Catalogue


Dryden in revolutionary England [electronic resource] /
David Bywaters.
imprint
Berkeley : University of California Press, c1991.
description
xii, 196 p. ; 22 cm.
ISBN
0520070615 (cloth : alk. paper)
format(s)
Book
More Details
imprint
Berkeley : University of California Press, c1991.
isbn
0520070615 (cloth : alk. paper)
restrictions
Licensed for access by U. of T. users.
catalogue key
7896619
 
Includes bibliographical references (p. 167-190) and index.
A Look Inside
Excerpts
Flap Copy
"In my opinion, the best overall account of Dryden's later career that we possess . . . a new starting point for criticism of Dryden's later works. . . . The writing alone establishes the author's credibility as a plain-spoken man who has much to say and nothing to hide."--John Wallace, University of Chicago "Bywaters does nothing less than make late Dryden readable, readable for perhaps the very first time since the middle of the eighteenth century. . . . His will be the book that teaches teachers."--Carol Kay, New York University
Full Text Reviews
Appeared in Choice on 1991-12:
Although Bywaters's book follows the course of Dryden's works from The Hind and the Panther to The Fables (including Don Sebastian, Amphitryon, The Discourse of Satire, the translation of the Aeneid, and the less-noticed King Arthur and Cleomenes), it is not a series of critical readings of these works; neither is it a biography of the later life of the poet nor a documentary or social history of the end of the 17th century. It is a study of the rhetorical strategies Dryden employed to create an authoritative public voice and an audience willing to listen to it after his conversion to Catholicism and his alienation from court. Bywaters charts the movement of this political rhetoric as it evolves from explicit critical statement (albeit beneath allegorical fable) to an allusive, digressive style that makes its political point by averting the potential interference of specific political reference. At the same time, Dryden claimed authority from his participation in a venerable literary tradition that transcends political activism. Bywaters's study is a valuable supplement to Steven Zwicker's Politics and Language in Dryden's Poetry (CH, Feb'85), and should become a standard reference in the study of Dryden's final period. Highly recommended.-G. R. Wasserman, Russell Sage College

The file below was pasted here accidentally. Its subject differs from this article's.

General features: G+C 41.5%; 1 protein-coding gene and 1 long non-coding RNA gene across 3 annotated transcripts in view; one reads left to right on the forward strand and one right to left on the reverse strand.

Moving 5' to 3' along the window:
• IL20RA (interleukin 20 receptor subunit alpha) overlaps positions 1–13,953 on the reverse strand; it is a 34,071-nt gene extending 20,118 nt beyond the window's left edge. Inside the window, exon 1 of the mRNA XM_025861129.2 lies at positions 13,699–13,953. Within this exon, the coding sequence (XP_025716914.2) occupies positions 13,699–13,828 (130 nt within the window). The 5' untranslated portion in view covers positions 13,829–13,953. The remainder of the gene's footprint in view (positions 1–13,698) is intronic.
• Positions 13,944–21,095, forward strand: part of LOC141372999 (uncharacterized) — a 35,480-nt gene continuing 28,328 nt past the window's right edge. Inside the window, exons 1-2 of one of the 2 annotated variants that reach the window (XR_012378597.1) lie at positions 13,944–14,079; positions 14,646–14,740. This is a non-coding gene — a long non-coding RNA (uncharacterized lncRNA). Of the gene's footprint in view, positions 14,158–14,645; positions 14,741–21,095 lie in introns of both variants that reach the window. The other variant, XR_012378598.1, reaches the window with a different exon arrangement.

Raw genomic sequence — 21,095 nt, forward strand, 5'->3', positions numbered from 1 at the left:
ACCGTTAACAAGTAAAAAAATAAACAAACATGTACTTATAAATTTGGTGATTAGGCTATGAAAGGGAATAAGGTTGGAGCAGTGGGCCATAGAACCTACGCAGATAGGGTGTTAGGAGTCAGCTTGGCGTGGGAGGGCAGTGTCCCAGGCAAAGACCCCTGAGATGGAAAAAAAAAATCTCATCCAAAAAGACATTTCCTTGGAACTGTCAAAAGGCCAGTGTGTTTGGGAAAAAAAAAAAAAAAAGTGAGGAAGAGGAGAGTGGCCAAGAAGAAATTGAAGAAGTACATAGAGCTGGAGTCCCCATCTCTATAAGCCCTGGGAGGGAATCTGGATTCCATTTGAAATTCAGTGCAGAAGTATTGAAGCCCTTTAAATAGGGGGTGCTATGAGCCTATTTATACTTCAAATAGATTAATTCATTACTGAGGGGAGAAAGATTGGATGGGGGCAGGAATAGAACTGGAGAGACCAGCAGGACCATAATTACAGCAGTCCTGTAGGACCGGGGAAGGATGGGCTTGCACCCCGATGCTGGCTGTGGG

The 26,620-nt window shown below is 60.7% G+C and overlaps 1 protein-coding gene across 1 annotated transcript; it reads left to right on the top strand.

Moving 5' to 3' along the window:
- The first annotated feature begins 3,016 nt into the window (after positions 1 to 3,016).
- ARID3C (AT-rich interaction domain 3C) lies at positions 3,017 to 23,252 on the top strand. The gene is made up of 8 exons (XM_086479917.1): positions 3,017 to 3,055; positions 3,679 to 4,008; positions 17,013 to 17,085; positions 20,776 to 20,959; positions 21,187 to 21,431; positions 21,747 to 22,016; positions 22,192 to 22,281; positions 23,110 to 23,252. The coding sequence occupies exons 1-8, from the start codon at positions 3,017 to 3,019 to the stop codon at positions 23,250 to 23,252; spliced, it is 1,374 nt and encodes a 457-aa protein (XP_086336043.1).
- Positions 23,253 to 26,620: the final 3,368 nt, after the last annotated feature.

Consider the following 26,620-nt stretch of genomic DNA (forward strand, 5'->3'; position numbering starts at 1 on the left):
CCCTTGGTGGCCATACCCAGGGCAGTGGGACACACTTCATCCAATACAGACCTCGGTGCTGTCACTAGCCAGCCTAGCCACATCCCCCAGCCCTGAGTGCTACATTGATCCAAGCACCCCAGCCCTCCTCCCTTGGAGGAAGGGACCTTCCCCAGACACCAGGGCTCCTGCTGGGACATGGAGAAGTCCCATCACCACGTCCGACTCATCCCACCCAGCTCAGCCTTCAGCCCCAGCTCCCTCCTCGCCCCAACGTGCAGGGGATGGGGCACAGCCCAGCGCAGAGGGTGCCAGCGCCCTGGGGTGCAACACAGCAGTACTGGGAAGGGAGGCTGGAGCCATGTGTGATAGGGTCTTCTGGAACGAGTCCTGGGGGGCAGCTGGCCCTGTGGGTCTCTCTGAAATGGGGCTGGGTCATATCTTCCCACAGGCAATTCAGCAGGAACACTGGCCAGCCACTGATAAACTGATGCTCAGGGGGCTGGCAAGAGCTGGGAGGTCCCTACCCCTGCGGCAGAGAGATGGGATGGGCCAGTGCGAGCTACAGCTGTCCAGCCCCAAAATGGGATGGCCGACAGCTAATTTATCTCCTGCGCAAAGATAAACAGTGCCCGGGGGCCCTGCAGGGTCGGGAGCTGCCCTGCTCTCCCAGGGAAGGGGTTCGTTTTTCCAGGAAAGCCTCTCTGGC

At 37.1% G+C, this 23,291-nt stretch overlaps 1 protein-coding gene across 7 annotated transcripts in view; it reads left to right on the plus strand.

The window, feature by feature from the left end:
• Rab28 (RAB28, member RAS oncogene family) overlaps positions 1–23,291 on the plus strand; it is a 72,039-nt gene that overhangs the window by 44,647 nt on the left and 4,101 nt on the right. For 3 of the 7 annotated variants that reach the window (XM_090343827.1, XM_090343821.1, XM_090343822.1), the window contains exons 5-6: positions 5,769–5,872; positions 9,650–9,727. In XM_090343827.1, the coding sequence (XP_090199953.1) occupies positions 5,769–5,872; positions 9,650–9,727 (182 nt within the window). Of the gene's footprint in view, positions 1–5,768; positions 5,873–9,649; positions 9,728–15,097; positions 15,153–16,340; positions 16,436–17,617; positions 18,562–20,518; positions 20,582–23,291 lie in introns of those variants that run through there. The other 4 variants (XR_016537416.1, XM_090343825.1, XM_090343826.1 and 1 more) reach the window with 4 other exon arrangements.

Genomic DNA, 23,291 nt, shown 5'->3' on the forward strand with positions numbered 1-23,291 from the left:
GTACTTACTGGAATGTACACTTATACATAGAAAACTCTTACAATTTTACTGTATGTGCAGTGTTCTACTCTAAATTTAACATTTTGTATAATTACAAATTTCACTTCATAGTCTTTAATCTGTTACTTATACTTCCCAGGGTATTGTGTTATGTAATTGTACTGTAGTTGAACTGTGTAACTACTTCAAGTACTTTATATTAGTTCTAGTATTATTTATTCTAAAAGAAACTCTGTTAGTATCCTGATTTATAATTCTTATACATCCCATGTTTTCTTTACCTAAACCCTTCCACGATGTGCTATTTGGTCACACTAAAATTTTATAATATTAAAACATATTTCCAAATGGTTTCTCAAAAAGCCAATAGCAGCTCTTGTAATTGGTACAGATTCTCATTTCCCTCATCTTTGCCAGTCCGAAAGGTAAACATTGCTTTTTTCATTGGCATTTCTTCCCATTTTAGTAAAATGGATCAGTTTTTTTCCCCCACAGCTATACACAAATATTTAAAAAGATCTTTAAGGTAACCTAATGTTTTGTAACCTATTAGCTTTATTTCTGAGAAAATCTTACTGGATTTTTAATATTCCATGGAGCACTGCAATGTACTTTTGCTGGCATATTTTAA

Reviews
This item was reviewed in:
Choice, December 1991
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Summaries
Long Description
In 1681, when he wrote Absalom and Achitophel, John Dryden was poet laureate and historiographer royal at the court of his patron Charles II, and the acknowledged champion of a successful political cause. Only a few years later, Dryden's conversion to Roman Catholicism, followed by James II's deposition for favoring Catholics, had cost the poet both his honors and his public. In no way, however, did Dryden accept the status of a political has-been. David Bywaters argues convincingly that this post-revolutionary phase of Dryden's career reveals a polemic as consistent as that of earlier periods. Dryden not only lived on in the country that had metaphorically cast him out but also remained a public literary figure, responding in his work to contemporary political changes. Between 1687 and 1700 he developed a subtle and powerful rhetoric in order to reconstruct his political and literary authority. Discussing both major and less-studied works, Dryden in Revolutionary England tells us much about the relation between politics and literature during a crucial, formative moment.
Main Description
In 1681, when he wrote Absalom and Achitophel, John Dryden was poet laureate and historiographer royal at the court of his patron Charles II, and the acknowledged champion of a successful political cause. Only a few years later, Dryden's conversion to Roman Catholicism, followed by James II's deposition for favoring Catholics, had cost the poet both his honors and his public. In no way, however, did Dryden accept the status of a political has-been. David Bywaters argues convincingly that this post-revolutionary phase of Dryden's career reveals a polemic as consistent as that of earlier periods. Dryden not only lived on in the country that had metaphorically cast him out but also remained a public literary figure, responding in his work to contemporary political changes. Between 1687 and 1700 he developed a subtle and powerful rhetoric in order to reconstruct his political and literary authority. Discussing both major and less-studied works, Dryden in Revolutionary Englandtells us much about the relation between politics and literature during a crucial, formative moment.

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